In recent years solar oscillations have been studied in great detail, both observationally and theoretically; so, perhaps, the Sun currently is the best understood pulsating star. The observational studies include long, almost uninterrupted series of oscillation data from the SOHO spacecraft and ground-based networks, GONG and BiSON, and more recently, extremely high-resolution observations from the Hinode mission. These observational data cover the whole oscillation spectrum, and have been extensively used for helioseismology studies, providing frequencies and travel times for diagnostics of the internal stratification, differential rotation, zonal and meridional flows, subsurface convection and sunspots. Together with realistic numerical simulations they lead to better understanding of the excitation mechanism and interactions of the oscillations with turbulence and magnetic fields. However, many problems remain unsolved. In particular, the precision of the helioseismology measurements is still insufficient for detecting the dynamo zone and deep routes of sunspots. Our knowledge of the oscillation physics in strong magnetic field regions is inadequate for interpretation of MHD waves in sunspots and for sunspot seismology. A new significant progress in studying the solar oscillations is expected from the Solar Dynamics Observatory scheduled for launch in 2010.Comment: 13 pages, 12 figures, Conf. Stellar Pulsation: Challenges for Theory and Observation, Santa Fe, May 31 - June 5, 200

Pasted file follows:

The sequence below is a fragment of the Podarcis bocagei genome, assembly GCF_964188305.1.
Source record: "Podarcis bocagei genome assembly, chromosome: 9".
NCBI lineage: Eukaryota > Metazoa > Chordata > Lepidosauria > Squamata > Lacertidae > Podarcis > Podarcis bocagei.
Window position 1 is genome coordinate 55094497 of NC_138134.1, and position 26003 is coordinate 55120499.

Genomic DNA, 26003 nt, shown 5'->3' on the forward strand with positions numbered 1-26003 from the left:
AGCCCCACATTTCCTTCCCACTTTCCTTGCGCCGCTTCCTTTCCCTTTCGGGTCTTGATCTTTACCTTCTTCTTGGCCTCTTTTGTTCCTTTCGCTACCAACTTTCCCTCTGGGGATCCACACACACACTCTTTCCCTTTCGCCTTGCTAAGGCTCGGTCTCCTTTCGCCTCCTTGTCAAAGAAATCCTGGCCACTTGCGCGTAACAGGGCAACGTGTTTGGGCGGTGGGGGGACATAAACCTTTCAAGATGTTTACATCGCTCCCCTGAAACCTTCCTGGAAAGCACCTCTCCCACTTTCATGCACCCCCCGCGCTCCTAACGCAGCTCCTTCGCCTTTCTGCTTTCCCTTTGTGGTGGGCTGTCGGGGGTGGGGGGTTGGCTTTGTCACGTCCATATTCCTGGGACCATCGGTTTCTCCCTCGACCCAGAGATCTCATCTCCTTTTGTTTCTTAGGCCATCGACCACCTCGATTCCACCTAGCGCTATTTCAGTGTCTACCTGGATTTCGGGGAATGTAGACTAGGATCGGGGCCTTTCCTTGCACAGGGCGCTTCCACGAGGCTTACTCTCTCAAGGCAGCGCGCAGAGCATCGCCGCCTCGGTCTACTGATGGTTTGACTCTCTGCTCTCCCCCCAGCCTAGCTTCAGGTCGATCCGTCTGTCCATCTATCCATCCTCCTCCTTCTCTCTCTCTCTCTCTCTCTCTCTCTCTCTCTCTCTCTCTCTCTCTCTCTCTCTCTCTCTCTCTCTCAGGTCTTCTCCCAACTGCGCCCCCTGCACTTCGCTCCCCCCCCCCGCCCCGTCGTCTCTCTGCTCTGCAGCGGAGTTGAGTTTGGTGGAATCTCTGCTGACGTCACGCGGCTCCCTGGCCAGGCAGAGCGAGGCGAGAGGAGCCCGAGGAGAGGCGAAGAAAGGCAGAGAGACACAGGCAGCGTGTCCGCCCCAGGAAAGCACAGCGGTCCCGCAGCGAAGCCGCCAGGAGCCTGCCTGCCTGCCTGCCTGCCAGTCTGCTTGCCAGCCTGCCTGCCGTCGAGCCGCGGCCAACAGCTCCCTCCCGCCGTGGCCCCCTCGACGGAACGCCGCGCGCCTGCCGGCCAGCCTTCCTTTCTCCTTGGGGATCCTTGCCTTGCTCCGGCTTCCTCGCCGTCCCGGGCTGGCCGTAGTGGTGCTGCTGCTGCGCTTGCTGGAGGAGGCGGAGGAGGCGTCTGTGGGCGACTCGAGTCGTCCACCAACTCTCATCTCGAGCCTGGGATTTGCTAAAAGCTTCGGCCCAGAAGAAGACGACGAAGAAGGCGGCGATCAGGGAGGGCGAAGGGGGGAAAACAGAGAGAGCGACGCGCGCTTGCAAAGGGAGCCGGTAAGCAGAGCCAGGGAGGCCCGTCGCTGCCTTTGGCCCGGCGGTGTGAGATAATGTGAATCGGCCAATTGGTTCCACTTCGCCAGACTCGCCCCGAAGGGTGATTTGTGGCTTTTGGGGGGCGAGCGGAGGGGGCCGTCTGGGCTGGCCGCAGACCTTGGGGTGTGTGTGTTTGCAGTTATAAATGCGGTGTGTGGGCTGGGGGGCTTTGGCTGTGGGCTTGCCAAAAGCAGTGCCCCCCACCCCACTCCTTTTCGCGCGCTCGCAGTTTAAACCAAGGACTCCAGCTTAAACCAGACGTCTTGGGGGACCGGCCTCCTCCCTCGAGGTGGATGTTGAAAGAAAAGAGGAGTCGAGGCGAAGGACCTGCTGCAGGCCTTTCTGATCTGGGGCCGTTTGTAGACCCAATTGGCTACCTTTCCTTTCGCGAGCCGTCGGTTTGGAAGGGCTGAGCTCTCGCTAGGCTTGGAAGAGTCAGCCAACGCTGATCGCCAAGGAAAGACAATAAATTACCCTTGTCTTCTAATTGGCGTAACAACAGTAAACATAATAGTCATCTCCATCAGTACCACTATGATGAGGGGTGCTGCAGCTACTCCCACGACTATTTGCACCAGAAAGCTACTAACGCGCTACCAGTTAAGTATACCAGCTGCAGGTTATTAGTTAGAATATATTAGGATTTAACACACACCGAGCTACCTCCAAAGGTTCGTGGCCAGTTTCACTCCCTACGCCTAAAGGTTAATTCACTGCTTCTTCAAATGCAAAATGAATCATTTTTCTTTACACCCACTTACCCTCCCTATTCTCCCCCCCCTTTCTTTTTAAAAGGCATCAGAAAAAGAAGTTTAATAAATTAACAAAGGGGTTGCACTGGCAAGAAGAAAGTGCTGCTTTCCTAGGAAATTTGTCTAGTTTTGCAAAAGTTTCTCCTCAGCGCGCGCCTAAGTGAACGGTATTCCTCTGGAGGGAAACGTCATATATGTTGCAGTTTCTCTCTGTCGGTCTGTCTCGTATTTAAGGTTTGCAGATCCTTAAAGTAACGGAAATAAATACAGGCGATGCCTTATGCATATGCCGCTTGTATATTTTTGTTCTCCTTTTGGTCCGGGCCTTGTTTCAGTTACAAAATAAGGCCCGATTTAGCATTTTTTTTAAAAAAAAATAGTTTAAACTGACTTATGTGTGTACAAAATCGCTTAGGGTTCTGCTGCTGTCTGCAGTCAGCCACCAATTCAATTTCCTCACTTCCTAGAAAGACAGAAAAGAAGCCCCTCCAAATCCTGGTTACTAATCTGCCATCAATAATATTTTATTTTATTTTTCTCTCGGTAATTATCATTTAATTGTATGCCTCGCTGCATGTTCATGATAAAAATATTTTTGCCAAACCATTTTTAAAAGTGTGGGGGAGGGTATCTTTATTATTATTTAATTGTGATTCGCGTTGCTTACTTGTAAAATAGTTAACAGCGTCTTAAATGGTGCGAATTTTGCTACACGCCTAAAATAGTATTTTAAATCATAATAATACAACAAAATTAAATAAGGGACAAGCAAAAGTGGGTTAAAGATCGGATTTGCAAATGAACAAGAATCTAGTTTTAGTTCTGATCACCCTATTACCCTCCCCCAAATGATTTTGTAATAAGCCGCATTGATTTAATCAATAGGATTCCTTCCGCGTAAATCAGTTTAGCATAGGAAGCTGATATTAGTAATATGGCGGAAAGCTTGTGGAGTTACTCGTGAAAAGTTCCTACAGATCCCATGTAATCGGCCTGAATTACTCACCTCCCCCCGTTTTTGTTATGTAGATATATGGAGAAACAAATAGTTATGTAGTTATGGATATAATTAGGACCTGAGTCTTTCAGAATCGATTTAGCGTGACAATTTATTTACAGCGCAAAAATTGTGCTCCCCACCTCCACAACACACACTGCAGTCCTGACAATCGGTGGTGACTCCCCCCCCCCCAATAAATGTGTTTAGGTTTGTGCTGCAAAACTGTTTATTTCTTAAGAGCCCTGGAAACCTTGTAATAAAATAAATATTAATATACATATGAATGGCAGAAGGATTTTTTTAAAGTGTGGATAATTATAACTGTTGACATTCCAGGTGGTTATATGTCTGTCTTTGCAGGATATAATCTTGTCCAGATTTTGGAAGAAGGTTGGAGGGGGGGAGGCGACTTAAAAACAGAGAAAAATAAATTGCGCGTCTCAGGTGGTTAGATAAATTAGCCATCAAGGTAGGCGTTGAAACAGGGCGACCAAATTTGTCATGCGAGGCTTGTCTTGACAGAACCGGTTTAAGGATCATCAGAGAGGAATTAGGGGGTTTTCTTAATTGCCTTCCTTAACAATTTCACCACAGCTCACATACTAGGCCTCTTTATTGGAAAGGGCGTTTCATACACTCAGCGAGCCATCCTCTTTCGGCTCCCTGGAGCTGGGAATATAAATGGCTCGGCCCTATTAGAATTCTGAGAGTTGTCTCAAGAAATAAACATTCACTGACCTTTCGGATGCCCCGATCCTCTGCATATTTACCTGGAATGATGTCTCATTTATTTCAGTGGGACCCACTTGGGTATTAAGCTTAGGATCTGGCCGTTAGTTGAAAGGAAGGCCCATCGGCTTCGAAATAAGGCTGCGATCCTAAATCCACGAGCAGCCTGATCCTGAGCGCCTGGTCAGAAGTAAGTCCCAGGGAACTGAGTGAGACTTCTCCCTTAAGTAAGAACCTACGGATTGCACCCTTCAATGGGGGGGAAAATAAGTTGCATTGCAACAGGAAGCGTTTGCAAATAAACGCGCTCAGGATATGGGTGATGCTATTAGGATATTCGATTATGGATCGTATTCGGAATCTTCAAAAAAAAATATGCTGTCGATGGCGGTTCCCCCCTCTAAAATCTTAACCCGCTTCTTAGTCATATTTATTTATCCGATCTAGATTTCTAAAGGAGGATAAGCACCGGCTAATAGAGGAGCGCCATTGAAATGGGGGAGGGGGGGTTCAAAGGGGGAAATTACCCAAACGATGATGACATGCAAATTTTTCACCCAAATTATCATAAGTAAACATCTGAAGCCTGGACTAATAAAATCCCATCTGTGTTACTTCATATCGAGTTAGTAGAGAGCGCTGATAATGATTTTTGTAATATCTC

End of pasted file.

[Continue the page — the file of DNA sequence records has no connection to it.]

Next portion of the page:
To submit an update or takedown request for this paper, please submit an Update/Correction/Removal Request.